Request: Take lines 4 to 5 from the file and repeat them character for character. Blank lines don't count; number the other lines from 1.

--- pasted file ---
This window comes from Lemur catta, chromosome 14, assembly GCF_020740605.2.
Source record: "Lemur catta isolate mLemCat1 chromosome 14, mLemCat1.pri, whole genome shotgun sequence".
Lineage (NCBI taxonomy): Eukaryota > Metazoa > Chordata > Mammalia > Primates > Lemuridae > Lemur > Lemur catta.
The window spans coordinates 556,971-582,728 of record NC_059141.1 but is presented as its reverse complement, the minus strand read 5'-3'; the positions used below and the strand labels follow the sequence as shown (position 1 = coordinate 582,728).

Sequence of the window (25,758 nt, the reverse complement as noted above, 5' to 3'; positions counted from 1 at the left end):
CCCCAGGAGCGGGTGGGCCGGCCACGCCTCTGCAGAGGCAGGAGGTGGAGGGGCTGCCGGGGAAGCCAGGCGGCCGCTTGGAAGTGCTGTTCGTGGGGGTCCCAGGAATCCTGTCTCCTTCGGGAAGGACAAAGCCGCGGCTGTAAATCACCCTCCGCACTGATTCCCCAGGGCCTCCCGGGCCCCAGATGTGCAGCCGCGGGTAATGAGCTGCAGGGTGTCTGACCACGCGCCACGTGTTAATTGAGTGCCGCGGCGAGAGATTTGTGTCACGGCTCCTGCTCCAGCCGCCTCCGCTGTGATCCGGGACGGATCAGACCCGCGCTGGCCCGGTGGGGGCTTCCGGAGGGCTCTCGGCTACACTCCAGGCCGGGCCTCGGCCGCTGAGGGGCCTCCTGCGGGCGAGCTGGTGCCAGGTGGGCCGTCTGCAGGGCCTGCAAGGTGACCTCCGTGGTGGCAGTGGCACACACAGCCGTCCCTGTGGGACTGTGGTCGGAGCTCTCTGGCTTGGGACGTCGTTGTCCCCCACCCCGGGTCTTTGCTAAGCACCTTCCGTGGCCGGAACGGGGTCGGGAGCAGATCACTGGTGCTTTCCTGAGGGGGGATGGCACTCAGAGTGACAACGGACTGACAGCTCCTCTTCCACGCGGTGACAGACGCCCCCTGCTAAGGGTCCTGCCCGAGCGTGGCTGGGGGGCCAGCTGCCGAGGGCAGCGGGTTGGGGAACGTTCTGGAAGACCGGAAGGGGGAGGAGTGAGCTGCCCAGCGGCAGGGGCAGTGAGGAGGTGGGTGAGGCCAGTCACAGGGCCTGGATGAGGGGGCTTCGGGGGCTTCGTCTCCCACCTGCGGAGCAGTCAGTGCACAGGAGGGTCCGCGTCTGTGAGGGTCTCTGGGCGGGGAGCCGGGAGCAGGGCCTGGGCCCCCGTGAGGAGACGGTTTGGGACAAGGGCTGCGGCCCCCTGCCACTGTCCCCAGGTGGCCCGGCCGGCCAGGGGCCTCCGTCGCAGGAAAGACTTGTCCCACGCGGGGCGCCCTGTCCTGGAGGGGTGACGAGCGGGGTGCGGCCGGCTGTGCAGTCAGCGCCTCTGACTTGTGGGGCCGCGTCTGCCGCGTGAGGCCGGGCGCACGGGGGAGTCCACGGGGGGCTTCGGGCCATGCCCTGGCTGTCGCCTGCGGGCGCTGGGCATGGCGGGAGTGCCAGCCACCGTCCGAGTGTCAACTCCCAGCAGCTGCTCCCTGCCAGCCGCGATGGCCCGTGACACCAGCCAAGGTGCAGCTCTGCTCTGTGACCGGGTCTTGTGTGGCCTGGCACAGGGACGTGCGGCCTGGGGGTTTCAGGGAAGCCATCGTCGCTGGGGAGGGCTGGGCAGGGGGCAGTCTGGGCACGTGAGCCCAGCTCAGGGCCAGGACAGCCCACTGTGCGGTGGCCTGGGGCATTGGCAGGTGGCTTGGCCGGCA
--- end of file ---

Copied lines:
The window spans coordinates 556,971-582,728 of record NC_059141.1 but is presented as its reverse complement, the minus strand read 5'-3'; the positions used below and the strand labels follow the sequence as shown (position 1 = coordinate 582,728).

Sequence of the window (25,758 nt, the reverse complement as noted above, 5' to 3'; positions counted from 1 at the left end):